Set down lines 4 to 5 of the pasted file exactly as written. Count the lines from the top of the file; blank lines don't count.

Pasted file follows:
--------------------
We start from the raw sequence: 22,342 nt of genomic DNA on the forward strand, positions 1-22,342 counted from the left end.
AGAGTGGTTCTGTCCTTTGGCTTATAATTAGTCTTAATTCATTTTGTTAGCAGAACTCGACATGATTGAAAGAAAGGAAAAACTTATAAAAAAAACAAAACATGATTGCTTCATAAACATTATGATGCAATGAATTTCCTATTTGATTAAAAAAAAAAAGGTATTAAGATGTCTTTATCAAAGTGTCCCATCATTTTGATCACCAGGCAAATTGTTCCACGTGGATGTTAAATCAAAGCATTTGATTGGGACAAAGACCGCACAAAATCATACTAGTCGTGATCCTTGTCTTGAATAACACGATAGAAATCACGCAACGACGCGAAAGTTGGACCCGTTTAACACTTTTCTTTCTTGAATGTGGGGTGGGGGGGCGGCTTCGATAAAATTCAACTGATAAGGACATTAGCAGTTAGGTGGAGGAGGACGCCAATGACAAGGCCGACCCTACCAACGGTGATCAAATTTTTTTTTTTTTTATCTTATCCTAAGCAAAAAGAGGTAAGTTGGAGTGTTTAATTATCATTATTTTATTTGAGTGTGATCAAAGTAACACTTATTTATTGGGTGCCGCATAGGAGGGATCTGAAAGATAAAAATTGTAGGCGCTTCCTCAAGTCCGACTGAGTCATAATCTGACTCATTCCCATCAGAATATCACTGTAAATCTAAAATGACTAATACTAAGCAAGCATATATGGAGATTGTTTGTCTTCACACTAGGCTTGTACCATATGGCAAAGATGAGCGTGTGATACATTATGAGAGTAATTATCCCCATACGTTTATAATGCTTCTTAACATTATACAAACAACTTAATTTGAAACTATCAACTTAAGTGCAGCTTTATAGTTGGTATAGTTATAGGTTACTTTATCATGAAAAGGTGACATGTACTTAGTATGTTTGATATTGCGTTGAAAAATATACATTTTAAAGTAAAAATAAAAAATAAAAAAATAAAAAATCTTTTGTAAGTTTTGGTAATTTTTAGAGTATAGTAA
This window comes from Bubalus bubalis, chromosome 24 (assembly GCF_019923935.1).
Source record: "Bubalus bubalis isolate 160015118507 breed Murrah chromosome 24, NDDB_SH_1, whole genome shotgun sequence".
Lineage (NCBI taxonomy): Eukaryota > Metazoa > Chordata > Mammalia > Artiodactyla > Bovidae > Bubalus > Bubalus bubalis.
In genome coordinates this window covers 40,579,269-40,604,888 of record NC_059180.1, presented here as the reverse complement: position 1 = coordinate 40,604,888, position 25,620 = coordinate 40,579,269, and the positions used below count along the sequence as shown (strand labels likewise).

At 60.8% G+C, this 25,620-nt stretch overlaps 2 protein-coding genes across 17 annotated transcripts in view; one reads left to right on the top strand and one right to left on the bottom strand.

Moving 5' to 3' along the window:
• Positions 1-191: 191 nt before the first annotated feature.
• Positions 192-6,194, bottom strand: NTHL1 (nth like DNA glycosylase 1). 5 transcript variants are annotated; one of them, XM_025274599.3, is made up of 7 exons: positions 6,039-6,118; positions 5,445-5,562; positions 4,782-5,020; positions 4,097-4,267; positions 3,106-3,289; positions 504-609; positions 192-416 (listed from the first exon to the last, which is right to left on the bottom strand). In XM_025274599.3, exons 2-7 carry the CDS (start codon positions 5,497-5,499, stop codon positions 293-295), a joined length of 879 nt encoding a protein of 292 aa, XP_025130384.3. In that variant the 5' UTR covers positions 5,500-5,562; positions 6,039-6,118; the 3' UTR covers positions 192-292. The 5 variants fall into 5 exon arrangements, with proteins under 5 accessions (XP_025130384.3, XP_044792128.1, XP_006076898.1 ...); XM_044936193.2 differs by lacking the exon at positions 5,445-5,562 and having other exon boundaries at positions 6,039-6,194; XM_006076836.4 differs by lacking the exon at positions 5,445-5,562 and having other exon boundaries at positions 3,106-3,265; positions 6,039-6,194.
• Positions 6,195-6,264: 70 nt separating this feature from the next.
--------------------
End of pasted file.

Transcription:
Source record: "Bubalus bubalis isolate 160015118507 breed Murrah chromosome 24, NDDB_SH_1, whole genome shotgun sequence".
Lineage (NCBI taxonomy): Eukaryota > Metazoa > Chordata > Mammalia > Artiodactyla > Bovidae > Bubalus > Bubalus bubalis.